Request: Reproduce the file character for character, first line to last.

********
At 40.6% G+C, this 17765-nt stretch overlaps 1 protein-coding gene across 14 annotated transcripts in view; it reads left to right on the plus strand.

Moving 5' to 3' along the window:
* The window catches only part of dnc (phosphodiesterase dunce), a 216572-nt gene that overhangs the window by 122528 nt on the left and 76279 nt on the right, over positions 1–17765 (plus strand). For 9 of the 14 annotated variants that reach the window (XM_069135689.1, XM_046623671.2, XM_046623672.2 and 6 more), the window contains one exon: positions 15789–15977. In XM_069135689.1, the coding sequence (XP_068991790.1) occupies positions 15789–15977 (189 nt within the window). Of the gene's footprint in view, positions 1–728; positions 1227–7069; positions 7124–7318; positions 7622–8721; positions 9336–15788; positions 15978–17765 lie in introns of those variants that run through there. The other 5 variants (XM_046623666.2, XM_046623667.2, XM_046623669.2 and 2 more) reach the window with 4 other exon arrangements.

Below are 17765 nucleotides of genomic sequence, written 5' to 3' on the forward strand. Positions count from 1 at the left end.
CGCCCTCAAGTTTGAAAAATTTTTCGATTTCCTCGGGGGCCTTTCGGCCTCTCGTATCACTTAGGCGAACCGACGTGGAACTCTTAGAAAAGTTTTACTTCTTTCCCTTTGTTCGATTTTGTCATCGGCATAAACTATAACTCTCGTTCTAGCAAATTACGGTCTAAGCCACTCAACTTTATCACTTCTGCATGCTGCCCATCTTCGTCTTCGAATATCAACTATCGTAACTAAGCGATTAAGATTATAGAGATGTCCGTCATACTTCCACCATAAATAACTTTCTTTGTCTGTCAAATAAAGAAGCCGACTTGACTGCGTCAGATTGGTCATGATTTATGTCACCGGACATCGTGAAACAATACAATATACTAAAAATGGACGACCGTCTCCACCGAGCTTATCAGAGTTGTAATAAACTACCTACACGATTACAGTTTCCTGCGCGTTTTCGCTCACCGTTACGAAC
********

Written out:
At 40.6% G+C, this 17765-nt stretch overlaps 1 protein-coding gene across 14 annotated transcripts in view; it reads left to right on the plus strand.

Moving 5' to 3' along the window:
* The window catches only part of dnc (phosphodiesterase dunce), a 216572-nt gene that overhangs the window by 122528 nt on the left and 76279 nt on the right, over positions 1–17765 (plus strand). For 9 of the 14 annotated variants that reach the window (XM_069135689.1, XM_046623671.2, XM_046623672.2 and 6 more), the window contains one exon: positions 15789–15977. In XM_069135689.1, the coding sequence (XP_068991790.1) occupies positions 15789–15977 (189 nt within the window). Of the gene's footprint in view, positions 1–728; positions 1227–7069; positions 7124–7318; positions 7622–8721; positions 9336–15788; positions 15978–17765 lie in introns of those variants that run through there. The other 5 variants (XM_046623666.2, XM_046623667.2, XM_046623669.2 and 2 more) reach the window with 4 other exon arrangements.

Below are 17765 nucleotides of genomic sequence, written 5' to 3' on the forward strand. Positions count from 1 at the left end.
CGCCCTCAAGTTTGAAAAATTTTTCGATTTCCTCGGGGGCCTTTCGGCCTCTCGTATCACTTAGGCGAACCGACGTGGAACTCTTAGAAAAGTTTTACTTCTTTCCCTTTGTTCGATTTTGTCATCGGCATAAACTATAACTCTCGTTCTAGCAAATTACGGTCTAAGCCACTCAACTTTATCACTTCTGCATGCTGCCCATCTTCGTCTTCGAATATCAACTATCGTAACTAAGCGATTAAGATTATAGAGATGTCCGTCATACTTCCACCATAAATAACTTTCTTTGTCTGTCAAATAAAGAAGCCGACTTGACTGCGTCAGATTGGTCATGATTTATGTCACCGGACATCGTGAAACAATACAATATACTAAAAATGGACGACCGTCTCCACCGAGCTTATCAGAGTTGTAATAAACTACCTACACGATTACAGTTTCCTGCGCGTTTTCGCTCACCGTTACGAAC